Deciding through Consensus

We spend an awful lot of time in the advertising business trying to get at the truth. Generally, these are truths about products and brands –

and more often than not these truths are what people think about the product or brand rather than what is factually correct.

Think about Coke and Pepsi. They’re essentially the same product – so much so that if I poured you a glass of each and a glass of a store brand cola, you couldn’t even tell the difference. But people often define themselves as Coke people or Pepsi people, just look at how viciously customers defend their favourite cola in the Pepsi Challenge.

We’ve always defined our truths (product or otherwise) by consensus. Most of us don’t believe in Santa Claus anymore, but ask any seven year old whether or not he exists, and you’ll probably get a resounding “yes!” This is the power of consensus. We often think that something is true because the vast majority of our peer group also believes it.

Today, we have more access to consensus than ever before, and this means some very exciting things for our pursuit of important truths about one another. Humanity produces over 400 million tweets per day, and all these thoughts, opinions and ideas are being tabulated and counted by a number of researchers using social media to answer some of the world’s most interesting questions about human nature, with the ultimate goal of discovering how we become who we are.

Take the Twitter Index for example (Twindex, for short), which has been set up to count the number of positive and negative tweets about the American presidential candidates for this year’s election. Despite only 33% of the world’s Twitter users being American, the results recorded by the worldwide Twindex follow the official Gallup polls results incredibly closely. Twitter’s consensus is clearly close to the facts.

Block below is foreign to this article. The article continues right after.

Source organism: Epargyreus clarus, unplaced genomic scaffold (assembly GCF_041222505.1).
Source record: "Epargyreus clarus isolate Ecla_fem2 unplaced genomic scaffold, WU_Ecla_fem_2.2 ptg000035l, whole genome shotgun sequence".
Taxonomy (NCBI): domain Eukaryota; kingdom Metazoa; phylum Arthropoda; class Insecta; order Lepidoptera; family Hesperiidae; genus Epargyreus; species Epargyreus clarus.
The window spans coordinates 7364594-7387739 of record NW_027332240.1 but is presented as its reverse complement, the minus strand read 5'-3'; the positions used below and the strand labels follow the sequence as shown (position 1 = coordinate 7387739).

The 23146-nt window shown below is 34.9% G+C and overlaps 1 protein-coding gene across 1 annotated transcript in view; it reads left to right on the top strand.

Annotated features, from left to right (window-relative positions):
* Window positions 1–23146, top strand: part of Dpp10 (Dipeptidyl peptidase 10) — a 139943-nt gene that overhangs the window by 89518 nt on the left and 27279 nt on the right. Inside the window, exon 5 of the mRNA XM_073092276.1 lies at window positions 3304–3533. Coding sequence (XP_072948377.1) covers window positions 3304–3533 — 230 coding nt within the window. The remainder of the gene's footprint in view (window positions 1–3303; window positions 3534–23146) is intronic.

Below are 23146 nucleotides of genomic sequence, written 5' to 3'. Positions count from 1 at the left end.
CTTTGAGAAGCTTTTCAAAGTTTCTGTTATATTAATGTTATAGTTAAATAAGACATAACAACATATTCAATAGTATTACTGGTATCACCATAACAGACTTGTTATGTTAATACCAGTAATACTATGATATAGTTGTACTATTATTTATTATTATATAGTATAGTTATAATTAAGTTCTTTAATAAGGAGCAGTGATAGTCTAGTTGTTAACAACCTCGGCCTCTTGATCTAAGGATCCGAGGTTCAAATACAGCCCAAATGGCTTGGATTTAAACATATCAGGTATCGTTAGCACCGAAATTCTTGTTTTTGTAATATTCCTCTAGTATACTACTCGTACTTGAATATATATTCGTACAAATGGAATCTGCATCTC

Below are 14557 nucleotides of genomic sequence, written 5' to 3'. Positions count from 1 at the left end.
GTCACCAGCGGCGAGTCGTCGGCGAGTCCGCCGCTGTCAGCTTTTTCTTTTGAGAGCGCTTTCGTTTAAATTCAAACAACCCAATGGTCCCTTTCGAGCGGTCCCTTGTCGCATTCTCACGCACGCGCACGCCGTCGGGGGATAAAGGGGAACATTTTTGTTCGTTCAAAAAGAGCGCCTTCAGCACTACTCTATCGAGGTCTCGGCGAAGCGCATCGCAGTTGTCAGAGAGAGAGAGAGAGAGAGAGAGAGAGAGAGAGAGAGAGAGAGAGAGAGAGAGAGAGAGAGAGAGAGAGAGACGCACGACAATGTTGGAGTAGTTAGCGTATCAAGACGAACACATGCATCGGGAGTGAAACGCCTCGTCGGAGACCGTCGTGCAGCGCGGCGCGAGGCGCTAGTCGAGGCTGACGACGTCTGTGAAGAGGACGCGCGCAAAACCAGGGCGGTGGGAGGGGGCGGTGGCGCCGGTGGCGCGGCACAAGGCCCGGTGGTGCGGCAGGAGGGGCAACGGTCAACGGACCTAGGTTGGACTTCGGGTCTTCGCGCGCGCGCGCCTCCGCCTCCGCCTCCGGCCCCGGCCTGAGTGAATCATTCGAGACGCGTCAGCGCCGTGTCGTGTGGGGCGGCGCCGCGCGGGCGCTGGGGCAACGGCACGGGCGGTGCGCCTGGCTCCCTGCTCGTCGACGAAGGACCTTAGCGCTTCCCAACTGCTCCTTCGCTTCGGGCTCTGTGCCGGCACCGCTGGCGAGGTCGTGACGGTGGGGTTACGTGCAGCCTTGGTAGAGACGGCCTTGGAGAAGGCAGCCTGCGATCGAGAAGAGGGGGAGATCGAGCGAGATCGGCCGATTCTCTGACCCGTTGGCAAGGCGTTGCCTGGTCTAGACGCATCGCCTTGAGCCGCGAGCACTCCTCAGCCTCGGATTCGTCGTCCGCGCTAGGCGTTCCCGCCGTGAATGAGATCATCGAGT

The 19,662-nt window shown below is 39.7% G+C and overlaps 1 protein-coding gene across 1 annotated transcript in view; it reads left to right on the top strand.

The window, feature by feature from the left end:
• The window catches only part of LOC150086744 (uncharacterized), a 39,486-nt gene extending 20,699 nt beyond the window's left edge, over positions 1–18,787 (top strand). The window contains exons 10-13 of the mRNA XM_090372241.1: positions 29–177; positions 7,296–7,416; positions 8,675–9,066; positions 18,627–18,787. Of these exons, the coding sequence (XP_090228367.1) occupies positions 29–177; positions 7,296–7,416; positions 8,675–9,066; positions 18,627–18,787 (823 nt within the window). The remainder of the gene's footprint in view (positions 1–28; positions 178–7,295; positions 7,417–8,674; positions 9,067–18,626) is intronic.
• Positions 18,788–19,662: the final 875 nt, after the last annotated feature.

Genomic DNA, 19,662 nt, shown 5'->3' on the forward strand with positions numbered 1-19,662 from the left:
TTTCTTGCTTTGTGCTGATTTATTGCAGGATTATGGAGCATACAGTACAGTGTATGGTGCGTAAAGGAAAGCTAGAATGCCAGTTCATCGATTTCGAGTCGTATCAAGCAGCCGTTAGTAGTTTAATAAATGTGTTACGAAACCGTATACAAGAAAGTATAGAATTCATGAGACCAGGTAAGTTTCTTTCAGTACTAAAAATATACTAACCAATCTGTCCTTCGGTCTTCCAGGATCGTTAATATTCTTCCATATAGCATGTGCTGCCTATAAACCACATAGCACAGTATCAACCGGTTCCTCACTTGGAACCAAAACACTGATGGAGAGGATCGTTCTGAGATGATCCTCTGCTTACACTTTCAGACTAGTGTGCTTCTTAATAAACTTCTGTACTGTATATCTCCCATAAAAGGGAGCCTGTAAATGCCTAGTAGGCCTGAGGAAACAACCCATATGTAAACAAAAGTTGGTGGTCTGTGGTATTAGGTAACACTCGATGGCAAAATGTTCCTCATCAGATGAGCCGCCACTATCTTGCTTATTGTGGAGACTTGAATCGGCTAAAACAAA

But social media represents more than a place to find out who is going to be the next leader of the free world. Researchers at Cornell University are using social media to study the effects of homophily – the fact that people associate with others who generally hold the same views – on our population. Their goal is to answer one of the social sciences’ most important questions: do your preferences influence your friends’ preferences, or do people with similar interests just enjoy each others company more (the “birds of a feather flock together” argument). The answer could illuminate one of marketing’s most sought after answers – how important are other people in defining our choices? Do we really buy a jacket because Jay-Z wears the same one? Do I prefer Coke because my Dad does?

The answers to these questions could change the marketing world forever. For years we’ve tried to tell stories that generate preferences for certain things, and to get advocates to pass those preferences on to their friends and families. It’s the principle behind Old Spice’s viral marketing campaign, the Pepsi challenge, and nearly every other successful ad campaign in the world.

Just think of what we could do with a deeper understanding of how people relate to one another.

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